We saw in the case of Allen Hurns that the Jaguars manufactured $10.14 million worth of expected surplus value and 4 years of optionality value in exchange for $15.4 million worth of risk. From that perspective, manufacturing $5.14 million worth of expected surplus value and 5 years of optionality value in exchange for $10 million worth of risk does not seem like as good of a return for the Vikings. However, the total risk is lower, and one could make the case that upside should not increase linearly as risk increases. Further, we have been estimating Intrinsic Values without calculating them by any objective method.
From a team-wide perspective, this contract moves the Vikings from 27th in the Commitment Index rankings to 23rd, as the true cap commitment beyond 2016 only consists of $8 million worth of prorated signing bonus. The team’s Commitment Index score is 66, which corresponds to a net true cap commitment equal to 66% of the hypothetical team possessing the commitment of the mean of all 32 teams. The Vikings will have a number of recent draft picks due for extensions over the next year (Sharrif Floyd, Xavier Rhodes, Anthony Barr, Teddy Bridgewater, etc.), and the team will be in a position to extend those players without becoming overly committed. The Vikings should be in a position to spend in free agency 2017 and should design such free agent contracts to be frontloaded in 2017-2018 to allow the team to move on in 2019 as the cap numbers for the extended players begin to increase more rapidly (i.e. 2017 extensions for Bridgewater/Barr would likely not have high cap numbers until 2019).
It should be noted that the team’s strategy of trading up from the top of the 2nd round to the bottom of the 1st round was very forward-thinking, as it provides the team with an extra season of leverage over the player due to the 5th year team option associated with 1st round draft pick contracts. While the term “salary cap management” is often thrown around casually in circumstances to which it does not necessarily apply, this trading-up strategy can be fairly characterized as a savvy salary cap management strategy due to the discounted contracts that are possible with an extra year of team leverage.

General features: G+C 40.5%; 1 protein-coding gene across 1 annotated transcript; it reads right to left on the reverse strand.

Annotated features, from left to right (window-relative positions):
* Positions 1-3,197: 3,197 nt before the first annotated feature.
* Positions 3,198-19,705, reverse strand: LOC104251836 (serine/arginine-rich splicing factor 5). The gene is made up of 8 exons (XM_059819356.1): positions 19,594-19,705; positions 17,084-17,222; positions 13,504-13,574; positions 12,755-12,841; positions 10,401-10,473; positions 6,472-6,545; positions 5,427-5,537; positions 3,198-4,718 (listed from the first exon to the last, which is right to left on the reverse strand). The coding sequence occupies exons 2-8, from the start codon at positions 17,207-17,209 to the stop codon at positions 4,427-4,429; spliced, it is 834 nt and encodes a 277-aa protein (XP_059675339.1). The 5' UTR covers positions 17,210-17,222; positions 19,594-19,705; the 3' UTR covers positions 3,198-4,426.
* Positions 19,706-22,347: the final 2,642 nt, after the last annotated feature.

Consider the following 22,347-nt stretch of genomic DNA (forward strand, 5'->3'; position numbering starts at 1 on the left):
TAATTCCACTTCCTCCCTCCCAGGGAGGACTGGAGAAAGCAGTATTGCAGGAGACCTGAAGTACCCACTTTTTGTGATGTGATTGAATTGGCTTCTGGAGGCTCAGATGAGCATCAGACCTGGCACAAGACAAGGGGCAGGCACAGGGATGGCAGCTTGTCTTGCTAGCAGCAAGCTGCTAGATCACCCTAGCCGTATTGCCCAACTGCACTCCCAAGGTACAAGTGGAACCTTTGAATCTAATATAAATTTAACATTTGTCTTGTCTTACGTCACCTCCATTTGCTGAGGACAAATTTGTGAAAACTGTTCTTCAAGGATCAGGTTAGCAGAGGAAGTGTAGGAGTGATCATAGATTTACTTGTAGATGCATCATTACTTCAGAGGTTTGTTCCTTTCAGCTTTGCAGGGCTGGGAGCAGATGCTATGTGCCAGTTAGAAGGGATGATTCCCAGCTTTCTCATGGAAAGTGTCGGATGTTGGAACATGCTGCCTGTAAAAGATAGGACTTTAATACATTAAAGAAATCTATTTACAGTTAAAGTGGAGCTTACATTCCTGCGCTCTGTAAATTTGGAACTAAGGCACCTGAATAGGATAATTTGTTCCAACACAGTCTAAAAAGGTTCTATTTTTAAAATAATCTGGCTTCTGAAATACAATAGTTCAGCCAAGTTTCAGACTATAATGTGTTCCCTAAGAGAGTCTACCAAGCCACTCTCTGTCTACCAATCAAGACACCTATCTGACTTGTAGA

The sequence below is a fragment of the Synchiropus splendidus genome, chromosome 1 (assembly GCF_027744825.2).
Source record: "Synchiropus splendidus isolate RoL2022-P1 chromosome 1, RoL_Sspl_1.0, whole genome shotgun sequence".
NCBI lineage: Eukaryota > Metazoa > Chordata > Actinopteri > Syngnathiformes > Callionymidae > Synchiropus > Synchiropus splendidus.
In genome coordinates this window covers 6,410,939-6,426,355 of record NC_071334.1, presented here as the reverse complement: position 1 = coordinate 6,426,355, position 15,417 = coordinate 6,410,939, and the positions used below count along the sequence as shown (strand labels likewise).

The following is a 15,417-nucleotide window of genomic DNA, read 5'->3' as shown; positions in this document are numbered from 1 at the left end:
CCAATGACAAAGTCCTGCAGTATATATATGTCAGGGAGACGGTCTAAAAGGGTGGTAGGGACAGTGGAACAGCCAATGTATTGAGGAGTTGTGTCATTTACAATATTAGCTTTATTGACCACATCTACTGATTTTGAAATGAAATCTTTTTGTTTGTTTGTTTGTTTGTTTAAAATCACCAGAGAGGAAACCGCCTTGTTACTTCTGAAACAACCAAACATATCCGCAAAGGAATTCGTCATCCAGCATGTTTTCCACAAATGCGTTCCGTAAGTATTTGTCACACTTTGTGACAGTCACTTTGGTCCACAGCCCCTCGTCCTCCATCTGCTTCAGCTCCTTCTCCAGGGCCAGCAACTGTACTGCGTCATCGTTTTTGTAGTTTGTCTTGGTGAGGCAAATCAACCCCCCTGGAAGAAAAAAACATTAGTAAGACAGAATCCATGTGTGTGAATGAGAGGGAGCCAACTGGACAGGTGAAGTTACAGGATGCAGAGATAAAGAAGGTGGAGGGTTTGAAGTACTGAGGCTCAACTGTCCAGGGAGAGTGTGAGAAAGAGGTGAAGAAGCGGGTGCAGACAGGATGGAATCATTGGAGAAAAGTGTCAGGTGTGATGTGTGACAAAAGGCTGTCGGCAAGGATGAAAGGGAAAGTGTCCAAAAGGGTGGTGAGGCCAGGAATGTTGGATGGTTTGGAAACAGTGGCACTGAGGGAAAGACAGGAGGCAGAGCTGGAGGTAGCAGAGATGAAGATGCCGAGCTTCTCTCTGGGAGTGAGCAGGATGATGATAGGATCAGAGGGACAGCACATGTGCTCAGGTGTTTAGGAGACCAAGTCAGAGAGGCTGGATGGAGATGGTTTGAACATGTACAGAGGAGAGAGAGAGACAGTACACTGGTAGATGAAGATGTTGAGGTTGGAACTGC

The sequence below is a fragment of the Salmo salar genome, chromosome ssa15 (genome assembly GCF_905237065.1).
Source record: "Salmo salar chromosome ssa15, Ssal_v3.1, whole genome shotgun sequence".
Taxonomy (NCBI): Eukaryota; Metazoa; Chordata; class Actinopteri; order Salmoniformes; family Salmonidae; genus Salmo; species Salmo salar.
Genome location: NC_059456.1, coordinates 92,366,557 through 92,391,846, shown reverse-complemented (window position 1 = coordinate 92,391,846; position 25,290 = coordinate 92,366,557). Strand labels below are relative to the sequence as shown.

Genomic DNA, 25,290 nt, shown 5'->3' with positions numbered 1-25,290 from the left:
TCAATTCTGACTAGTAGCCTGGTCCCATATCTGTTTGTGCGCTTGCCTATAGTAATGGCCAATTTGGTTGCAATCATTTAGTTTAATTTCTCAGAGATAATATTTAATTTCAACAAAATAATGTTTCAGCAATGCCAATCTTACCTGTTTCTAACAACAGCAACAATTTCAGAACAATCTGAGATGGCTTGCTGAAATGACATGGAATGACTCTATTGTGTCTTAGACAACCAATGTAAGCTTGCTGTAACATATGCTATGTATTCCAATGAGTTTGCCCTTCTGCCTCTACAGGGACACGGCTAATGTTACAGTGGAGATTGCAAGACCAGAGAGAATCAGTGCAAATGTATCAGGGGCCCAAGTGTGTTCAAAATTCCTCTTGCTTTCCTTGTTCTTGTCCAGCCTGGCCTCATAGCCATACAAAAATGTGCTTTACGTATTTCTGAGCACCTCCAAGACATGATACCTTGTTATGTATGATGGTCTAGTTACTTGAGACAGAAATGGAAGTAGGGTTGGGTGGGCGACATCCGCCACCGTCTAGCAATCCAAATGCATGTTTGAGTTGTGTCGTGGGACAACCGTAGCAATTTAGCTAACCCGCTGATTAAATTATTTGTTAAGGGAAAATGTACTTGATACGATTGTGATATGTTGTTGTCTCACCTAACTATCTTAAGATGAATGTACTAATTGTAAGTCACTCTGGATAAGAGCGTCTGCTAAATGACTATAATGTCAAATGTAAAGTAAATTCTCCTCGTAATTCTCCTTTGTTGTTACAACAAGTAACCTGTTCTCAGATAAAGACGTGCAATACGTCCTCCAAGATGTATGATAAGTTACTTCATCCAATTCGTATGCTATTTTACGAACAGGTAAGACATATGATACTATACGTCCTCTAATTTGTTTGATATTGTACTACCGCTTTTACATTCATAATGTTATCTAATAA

|Year||Cap Number||Probability||Dead Money||Probability||Expected Cap Number|
|Total:|| || || ||$37,399,000|
Expected Contract Value was created by Bryce Johnston and Nick Barton.
Bryce Johnston earned his Juris Doctor from Georgetown University Law Center in May 2014, and currently works as a corporate M&A associate in the New York City office of an AmLaw 50 law firm. Before becoming a contributor to overthecap.com, Bryce operated eaglescap.com for 10 NFL offseasons, appearing multiple times on 610 WIP Sports Radio in Philadelphia as an NFL salary cap expert. Bryce can be contacted via e-mail at firstname.lastname@example.org or via Twitter @NFLCapAnalytics.
Nick Barton is a junior at the McDonough School Business at Georgetown University. He is majoring in Finance and Operations and Information Management. Nick currently interns with an NFL team . His prior work experience includes interning with CollegeSplits and Dynamic Sports Solutions, and working as a research assistant for the Center of Applied Research of the Apostolate.